Column: Is it a problem that Christian Pulisic is the United States’ best player?


Christian Pulisic speaks to the media at Red Bull Arena in Harrison, N.J., Thursday, Aug. 31, 2017. Just 18 years old, Pulisic has become the key player for the United States soccer team heading into its World Cup qualifier against Costa Rica on Friday. (Ron Blum/AP)

After next week’s World Cup qualifiers, the United States, led by Christian Pulisic will all but have clinched a spot in the 2018 FIFA World Cup.

The U.S. breakout star during this qualifying cycle, Pulisic, is already considered by many to be the best player on the national team and likely the best player the country has ever produced.

For his club team, Borussia Dortmund, Pulisic is by no means the star, but is considered a valuable squad player after breaking into the first team last season. With world-class players like Pierre-Emerick Aubameyang and Marco Reus by his side, Pulisic is an exciting young player on the team. With the United States, all eyes are on Pulisic, literally. For the United States game on Friday against Costa Rica, ESPN will offer a stream that follows Pulisic the whole game.

Since making his debut in March of 2016, Pulisic has been a key player for the team, with four goals in his last five appearances and involvement in seven of the team’s last 11 goals.

Any success that the United States has in Russia will likely have a lot to do with the diminutive midfielder, and that is a problem. Relying on a 19-year-old, no matter how good they are, is not ideal. Very few teenagers can carry a team through a tournament.

One a success story that fans are hoping Pulisic can emulate is that of a 19-year-old Cristiano Ronaldo at EURO 2004. Ronaldo played a major role in Portugal’s second place finish at the tournament and was named in the team of the tournament, so it can be done, but Ronaldo also had a much more talented supporting cast.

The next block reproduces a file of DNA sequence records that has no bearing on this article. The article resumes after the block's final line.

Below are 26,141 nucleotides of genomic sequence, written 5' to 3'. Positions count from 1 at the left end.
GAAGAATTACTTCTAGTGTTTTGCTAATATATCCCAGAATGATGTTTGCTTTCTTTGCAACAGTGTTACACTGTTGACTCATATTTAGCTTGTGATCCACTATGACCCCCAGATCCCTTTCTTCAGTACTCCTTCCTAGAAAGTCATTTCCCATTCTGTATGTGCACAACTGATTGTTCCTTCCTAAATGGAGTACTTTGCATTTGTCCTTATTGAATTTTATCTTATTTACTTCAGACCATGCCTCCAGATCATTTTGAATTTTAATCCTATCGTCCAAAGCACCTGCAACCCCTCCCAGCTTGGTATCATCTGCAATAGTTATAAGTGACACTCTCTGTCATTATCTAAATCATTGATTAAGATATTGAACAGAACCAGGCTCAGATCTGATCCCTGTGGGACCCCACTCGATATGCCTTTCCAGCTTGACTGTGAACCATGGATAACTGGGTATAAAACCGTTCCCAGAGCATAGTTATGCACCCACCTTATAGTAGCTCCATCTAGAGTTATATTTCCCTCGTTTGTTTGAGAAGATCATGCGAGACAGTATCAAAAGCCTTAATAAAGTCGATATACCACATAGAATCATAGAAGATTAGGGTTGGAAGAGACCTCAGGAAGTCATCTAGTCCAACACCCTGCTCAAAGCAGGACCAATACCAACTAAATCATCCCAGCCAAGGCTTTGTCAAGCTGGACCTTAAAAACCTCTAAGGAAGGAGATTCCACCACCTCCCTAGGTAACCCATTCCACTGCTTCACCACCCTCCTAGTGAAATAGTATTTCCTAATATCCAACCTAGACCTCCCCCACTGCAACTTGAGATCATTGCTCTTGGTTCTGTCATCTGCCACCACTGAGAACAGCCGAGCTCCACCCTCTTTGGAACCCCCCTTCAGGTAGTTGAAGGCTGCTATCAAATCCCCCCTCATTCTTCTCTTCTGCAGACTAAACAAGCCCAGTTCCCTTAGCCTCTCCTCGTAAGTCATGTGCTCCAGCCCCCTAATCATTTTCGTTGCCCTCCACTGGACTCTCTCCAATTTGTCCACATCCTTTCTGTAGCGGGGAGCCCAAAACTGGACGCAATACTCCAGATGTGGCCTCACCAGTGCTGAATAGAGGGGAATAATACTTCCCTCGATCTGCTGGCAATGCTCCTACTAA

But this is often not the case. At 19, Lionel Messi was only featured in one game during the 2006 World Cup; granted, with much more competition for playing time.

Pulisic is by no means alone. Veteran Clint Dempsey is still an important member of the team, but due to his age, he may struggle in a short tournament like the World Cup. Meanwhile, Michael Bradley and Jozy Altidore are leading Toronto FC to possibly the best season in Major League Soccer history and Bobby Wood, Fabian Johnson and John Brooks are all playing their trade in the Bundesliga.

Soccer fans in the United States have long yearned for America’s first world soccer star and in the past have hung their hopes on teenage phenoms like Freddy Adu and Julian Green, only to be disappointed.

However, comparing Pulisic to those two would be ignorant, as Pulisic has already shown much more in his young career. But Pulisic has shown that he is human disappearing in games at times, like in the United States’ World Cup qualifier against Panama earlier this year.

I am a firm believer that when Christian Pulisic retires he will be the best soccer player in the history of the United States, but relying so heavily on a player so young is a mistake that the United States will pay for in Russia.

Antonio Salazar is a staff writer for The Daily Campus. He can be reached via email at

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